The Saka Priestess of Urdzhar

7Facets.com
22 October 2019
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In 2013, Kazakh archeologists discovered an ancient grave of a young woman in a 1.7-meter-deep barrow in Urdzhar district in Eastern Kazakhstan during road repairs. The woman’s remains were inferred in an elaborate and tightly closed stone sarcophagus, which helped preserve them undamaged. The Urdzhar woman lived in 4th -3rd centuries BC and was 40-45 years old as evidenced from her well preserved teeth.

She was clearly a prominent figure, judging by the treasures buried with her, most notably her gold ornamented conical headdress topped with arrowheads. It was richly embellished with plant patterns and zoomorphic ornaments and is similar to the one worn by Kazakhstan’s most famous archeological find, the Issyk Golden Warrior, a Saka prince or princess interred wearing some 4,000 separate gold pieces. It is believed that this type of headwear was part of a ceremonial dress of Sakas.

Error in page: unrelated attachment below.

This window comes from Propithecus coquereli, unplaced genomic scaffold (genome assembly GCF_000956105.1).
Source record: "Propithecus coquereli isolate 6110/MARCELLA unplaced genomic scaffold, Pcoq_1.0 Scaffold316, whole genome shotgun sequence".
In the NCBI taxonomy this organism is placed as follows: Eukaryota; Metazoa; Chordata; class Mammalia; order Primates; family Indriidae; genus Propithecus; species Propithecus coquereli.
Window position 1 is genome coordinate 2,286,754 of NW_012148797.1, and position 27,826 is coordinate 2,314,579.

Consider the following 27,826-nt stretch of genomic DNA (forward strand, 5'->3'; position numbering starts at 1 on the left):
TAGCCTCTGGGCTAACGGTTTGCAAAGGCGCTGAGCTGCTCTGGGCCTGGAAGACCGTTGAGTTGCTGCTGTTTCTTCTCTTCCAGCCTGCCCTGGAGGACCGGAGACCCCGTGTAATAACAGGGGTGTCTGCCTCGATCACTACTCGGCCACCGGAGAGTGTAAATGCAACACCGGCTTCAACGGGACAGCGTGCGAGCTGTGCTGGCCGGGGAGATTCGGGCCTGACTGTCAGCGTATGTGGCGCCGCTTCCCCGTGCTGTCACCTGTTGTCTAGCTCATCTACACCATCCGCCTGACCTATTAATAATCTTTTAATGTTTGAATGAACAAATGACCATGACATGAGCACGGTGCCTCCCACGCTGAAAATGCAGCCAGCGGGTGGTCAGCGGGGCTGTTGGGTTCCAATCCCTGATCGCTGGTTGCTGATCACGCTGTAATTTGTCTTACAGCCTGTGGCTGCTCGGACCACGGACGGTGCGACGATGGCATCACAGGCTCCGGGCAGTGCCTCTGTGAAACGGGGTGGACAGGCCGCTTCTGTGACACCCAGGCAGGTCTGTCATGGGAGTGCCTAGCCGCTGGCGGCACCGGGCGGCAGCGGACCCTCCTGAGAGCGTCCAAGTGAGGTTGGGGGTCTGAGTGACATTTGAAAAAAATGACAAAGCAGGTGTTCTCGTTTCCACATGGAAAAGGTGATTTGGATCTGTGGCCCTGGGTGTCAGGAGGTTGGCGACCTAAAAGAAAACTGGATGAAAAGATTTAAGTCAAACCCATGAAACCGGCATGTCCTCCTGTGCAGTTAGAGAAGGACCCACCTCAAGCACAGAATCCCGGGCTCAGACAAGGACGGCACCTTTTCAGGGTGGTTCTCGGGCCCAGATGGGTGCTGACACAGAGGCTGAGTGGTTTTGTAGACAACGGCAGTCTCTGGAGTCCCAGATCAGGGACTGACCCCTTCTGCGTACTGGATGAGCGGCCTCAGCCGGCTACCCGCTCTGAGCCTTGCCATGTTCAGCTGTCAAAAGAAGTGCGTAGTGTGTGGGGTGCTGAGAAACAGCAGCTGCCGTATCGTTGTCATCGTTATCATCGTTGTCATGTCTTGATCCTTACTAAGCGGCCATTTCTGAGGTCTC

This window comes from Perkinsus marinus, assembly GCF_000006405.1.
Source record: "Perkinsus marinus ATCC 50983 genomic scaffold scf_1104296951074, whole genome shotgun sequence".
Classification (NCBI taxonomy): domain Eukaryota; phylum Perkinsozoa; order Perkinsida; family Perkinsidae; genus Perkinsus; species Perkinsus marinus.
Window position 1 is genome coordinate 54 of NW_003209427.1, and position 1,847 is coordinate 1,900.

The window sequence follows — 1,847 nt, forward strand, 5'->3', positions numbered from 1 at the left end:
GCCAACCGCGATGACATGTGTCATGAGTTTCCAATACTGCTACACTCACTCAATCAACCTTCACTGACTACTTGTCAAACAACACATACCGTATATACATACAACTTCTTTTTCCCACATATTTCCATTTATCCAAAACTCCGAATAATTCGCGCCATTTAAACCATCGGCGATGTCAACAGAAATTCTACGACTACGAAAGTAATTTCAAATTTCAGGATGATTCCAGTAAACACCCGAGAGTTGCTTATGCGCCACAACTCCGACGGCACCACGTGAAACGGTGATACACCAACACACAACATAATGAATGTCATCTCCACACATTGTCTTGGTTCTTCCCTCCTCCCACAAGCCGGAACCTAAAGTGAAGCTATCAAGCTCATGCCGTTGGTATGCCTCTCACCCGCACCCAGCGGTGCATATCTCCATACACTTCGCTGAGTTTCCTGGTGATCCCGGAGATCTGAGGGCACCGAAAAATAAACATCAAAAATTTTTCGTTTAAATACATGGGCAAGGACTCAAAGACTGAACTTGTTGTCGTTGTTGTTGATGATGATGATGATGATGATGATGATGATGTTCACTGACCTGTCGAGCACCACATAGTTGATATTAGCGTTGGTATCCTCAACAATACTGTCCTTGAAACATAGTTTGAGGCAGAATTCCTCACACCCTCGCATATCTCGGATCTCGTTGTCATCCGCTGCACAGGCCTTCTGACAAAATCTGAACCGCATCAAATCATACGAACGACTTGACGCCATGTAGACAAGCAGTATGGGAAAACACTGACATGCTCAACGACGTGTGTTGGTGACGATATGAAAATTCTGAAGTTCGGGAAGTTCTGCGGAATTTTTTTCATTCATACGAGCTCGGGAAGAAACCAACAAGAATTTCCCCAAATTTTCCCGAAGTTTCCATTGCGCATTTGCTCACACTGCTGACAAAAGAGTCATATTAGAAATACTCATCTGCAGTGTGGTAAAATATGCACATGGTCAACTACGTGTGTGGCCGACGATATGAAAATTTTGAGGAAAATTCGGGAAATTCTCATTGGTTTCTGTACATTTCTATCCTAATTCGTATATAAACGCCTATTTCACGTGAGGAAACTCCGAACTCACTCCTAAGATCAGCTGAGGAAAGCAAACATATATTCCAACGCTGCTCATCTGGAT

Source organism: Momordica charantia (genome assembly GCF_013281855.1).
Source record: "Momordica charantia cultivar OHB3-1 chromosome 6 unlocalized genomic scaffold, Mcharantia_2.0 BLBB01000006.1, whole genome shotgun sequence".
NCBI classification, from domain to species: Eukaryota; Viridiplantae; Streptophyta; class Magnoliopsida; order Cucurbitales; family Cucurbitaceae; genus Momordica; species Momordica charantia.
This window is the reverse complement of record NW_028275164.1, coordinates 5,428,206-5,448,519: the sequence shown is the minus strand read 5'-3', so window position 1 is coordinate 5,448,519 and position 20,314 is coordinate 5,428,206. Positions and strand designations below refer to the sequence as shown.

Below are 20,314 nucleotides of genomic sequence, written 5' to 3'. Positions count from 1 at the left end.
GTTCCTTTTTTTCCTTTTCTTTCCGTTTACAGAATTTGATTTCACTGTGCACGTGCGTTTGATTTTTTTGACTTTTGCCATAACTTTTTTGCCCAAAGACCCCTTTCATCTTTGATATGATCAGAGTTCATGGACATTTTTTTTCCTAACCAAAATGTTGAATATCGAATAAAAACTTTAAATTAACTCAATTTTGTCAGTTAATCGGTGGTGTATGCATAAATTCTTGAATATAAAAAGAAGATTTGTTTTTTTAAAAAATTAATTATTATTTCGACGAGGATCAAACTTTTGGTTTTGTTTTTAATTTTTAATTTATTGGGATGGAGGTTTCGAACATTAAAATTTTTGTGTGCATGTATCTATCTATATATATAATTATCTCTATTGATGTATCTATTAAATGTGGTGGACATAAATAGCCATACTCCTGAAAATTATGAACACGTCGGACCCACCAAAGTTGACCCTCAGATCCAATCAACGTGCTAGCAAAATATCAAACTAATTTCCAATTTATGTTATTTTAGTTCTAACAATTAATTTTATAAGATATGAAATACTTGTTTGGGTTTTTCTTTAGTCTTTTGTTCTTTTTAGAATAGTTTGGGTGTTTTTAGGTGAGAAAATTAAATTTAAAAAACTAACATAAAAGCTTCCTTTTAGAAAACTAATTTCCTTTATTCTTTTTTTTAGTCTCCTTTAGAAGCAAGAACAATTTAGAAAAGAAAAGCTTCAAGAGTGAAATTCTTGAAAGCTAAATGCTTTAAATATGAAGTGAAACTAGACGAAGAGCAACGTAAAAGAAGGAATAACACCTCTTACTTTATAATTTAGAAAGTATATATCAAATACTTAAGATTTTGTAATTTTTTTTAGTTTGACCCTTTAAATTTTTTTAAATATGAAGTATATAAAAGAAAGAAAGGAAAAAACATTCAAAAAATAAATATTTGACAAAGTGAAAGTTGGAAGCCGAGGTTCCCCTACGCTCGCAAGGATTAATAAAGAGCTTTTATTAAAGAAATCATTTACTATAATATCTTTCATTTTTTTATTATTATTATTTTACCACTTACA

The royal woman’s head was shaven and there was a wig by her side. She lay on a layer of grass and flowers holding a twig of maidenhair fern in her hands.

The grave also contained ceramics, the bones of a sacrificed argali, and a stone sacrificial altar – an indispensable apanage for communication with gods in those ancient times – by her side. The burial mound did not contain any arms or objects symbolizing power. But archeologists found crockery for grinding herbs. Scientists believe the woman not only was of a high social status in the Saka society but also might have been a keeper of ancient knowledge in medicine and herbology. Using latest technologies, researchers were able to reconstruct the priestess’ dress and headwear which they believe were made of red silk.

The Urdzhar find finally provides an unequivocal supporting evidence that a large share of gold buried in Saka barrows belonged to women testifying to women’s high social status in the ancient societies of the Iron Age on the territory of Kazakhstan.

Altogether, there have been seven “golden people” discovered in Kazakhstan since the Golden Warrior was found in the Issyk Barrow in 1969.